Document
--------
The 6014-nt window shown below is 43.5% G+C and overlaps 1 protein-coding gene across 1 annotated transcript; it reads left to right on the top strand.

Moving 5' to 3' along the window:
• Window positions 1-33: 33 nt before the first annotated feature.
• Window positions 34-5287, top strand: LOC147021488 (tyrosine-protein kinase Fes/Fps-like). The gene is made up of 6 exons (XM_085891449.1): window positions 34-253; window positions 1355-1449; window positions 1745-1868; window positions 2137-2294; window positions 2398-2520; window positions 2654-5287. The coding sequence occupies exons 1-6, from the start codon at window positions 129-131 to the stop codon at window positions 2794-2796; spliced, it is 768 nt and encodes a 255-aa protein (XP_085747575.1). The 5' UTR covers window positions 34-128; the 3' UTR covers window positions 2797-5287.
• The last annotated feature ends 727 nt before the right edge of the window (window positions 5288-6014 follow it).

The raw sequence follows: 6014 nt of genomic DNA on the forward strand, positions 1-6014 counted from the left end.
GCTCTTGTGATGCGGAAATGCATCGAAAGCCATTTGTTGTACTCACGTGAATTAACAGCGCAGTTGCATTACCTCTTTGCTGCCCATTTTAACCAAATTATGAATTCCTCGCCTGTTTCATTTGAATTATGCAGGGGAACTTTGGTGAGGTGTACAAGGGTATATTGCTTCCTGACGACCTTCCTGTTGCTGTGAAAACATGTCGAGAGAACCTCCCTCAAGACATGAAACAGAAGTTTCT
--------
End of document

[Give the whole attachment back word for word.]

The 6014-nt window shown below is 43.5% G+C and overlaps 1 protein-coding gene across 1 annotated transcript; it reads left to right on the top strand.

Moving 5' to 3' along the window:
• Window positions 1-33: 33 nt before the first annotated feature.
• Window positions 34-5287, top strand: LOC147021488 (tyrosine-protein kinase Fes/Fps-like). The gene is made up of 6 exons (XM_085891449.1): window positions 34-253; window positions 1355-1449; window positions 1745-1868; window positions 2137-2294; window positions 2398-2520; window positions 2654-5287. The coding sequence occupies exons 1-6, from the start codon at window positions 129-131 to the stop codon at window positions 2794-2796; spliced, it is 768 nt and encodes a 255-aa protein (XP_085747575.1). The 5' UTR covers window positions 34-128; the 3' UTR covers window positions 2797-5287.
• The last annotated feature ends 727 nt before the right edge of the window (window positions 5288-6014 follow it).

The raw sequence follows: 6014 nt of genomic DNA on the forward strand, positions 1-6014 counted from the left end.
GCTCTTGTGATGCGGAAATGCATCGAAAGCCATTTGTTGTACTCACGTGAATTAACAGCGCAGTTGCATTACCTCTTTGCTGCCCATTTTAACCAAATTATGAATTCCTCGCCTGTTTCATTTGAATTATGCAGGGGAACTTTGGTGAGGTGTACAAGGGTATATTGCTTCCTGACGACCTTCCTGTTGCTGTGAAAACATGTCGAGAGAACCTCCCTCAAGACATGAAACAGAAGTTTCT